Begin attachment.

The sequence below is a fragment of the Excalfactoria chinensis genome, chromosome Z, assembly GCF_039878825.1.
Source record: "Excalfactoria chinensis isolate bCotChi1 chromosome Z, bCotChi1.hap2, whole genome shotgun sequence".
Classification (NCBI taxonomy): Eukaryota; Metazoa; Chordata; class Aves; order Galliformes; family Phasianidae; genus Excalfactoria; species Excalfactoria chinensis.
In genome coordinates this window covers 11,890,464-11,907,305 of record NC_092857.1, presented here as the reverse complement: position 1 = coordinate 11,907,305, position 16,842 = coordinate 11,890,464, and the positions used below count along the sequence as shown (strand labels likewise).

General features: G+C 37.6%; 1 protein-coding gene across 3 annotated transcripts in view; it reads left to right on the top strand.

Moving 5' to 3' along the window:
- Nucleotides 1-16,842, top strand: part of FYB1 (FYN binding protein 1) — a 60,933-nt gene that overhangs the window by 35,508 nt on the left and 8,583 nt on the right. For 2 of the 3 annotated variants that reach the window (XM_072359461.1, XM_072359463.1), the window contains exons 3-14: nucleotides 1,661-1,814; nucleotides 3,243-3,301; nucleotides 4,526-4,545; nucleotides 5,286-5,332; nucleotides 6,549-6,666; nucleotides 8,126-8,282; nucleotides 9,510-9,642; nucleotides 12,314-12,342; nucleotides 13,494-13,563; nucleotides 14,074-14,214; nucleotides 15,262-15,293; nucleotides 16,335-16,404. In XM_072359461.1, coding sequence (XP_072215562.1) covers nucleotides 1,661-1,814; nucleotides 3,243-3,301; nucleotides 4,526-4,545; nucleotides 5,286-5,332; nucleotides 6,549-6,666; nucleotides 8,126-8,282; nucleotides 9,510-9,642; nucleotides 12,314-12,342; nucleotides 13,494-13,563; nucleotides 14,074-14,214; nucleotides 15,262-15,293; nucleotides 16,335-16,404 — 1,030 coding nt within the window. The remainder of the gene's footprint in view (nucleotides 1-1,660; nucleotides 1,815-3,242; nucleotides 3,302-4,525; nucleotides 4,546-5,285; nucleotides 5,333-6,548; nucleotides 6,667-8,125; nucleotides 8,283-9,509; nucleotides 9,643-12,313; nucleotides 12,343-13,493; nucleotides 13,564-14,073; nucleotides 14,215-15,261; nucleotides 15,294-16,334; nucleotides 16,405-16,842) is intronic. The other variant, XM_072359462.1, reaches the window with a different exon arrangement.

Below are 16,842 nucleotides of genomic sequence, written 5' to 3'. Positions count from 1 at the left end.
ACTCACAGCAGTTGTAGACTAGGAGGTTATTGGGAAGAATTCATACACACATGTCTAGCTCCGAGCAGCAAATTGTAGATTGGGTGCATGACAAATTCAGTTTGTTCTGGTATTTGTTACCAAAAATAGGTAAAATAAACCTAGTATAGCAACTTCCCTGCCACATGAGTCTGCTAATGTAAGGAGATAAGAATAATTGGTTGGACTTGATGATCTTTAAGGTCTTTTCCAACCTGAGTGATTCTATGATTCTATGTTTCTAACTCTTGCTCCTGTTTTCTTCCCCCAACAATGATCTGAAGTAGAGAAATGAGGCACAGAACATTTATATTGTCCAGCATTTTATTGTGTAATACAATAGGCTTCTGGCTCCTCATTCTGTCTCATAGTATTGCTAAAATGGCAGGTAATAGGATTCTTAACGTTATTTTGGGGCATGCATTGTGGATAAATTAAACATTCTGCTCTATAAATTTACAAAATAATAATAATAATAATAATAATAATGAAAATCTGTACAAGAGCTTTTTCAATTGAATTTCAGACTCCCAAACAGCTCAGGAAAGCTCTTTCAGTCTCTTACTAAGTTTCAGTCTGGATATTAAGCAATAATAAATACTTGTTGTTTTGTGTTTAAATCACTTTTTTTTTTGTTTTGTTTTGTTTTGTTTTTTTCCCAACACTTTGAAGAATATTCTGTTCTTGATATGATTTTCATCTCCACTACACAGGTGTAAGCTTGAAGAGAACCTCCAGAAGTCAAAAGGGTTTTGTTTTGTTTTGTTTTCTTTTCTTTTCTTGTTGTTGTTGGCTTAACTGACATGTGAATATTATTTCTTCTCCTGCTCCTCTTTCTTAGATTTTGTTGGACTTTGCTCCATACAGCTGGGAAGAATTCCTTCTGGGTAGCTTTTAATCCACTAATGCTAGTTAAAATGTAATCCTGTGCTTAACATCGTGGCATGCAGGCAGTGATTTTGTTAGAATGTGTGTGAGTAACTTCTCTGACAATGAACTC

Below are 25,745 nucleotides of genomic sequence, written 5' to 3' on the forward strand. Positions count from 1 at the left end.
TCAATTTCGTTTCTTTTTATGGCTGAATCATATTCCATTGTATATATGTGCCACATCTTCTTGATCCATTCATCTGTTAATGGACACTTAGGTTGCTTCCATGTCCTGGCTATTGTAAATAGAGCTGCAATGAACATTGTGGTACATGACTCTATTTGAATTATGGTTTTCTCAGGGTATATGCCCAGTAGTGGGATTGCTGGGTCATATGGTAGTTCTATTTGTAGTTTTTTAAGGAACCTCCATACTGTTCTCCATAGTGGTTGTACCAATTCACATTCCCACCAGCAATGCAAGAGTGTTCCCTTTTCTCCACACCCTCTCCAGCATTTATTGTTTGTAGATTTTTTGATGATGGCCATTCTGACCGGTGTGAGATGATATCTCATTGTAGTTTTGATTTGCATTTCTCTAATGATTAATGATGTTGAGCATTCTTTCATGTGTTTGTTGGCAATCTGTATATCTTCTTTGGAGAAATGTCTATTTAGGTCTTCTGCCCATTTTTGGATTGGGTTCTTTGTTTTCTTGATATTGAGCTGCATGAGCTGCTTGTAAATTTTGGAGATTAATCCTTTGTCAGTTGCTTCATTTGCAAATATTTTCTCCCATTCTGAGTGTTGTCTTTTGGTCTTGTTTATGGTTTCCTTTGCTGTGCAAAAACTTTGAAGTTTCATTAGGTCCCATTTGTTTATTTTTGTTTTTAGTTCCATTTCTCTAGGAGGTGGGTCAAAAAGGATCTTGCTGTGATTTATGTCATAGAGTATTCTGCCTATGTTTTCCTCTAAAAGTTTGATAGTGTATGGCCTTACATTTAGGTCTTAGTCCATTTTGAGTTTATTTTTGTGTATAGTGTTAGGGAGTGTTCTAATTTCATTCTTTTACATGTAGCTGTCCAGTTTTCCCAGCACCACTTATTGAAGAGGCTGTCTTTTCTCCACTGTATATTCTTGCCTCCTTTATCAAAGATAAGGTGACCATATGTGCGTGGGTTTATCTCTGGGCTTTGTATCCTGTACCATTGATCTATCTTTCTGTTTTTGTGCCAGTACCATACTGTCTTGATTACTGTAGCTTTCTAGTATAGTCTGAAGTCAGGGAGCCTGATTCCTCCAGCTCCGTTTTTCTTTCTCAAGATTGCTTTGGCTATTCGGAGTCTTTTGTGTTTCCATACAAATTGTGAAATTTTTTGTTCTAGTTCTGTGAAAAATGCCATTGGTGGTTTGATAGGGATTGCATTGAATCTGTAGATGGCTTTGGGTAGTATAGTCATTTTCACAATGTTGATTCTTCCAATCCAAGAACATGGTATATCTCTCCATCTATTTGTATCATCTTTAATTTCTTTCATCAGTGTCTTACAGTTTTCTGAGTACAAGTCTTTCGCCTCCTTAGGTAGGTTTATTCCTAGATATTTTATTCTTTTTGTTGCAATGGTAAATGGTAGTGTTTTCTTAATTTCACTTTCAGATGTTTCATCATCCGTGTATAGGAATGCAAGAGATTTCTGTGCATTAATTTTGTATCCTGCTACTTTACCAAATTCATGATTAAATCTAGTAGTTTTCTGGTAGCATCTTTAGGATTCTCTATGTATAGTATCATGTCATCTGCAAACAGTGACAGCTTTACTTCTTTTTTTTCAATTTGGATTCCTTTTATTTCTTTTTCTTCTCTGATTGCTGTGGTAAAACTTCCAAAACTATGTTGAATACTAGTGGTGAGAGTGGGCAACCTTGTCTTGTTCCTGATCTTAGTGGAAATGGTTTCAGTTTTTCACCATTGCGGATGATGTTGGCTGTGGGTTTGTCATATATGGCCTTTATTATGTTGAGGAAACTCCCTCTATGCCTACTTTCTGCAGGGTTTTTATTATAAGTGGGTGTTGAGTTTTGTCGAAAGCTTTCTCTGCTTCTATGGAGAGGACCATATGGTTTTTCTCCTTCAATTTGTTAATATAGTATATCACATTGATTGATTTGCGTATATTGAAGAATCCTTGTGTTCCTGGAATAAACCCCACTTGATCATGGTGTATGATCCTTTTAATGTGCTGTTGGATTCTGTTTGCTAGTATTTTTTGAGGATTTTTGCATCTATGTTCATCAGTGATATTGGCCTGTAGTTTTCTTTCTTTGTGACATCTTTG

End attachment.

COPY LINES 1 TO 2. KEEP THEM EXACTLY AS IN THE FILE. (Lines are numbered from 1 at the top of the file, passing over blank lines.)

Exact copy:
The sequence below is a fragment of the Excalfactoria chinensis genome, chromosome Z, assembly GCF_039878825.1.
Source record: "Excalfactoria chinensis isolate bCotChi1 chromosome Z, bCotChi1.hap2, whole genome shotgun sequence".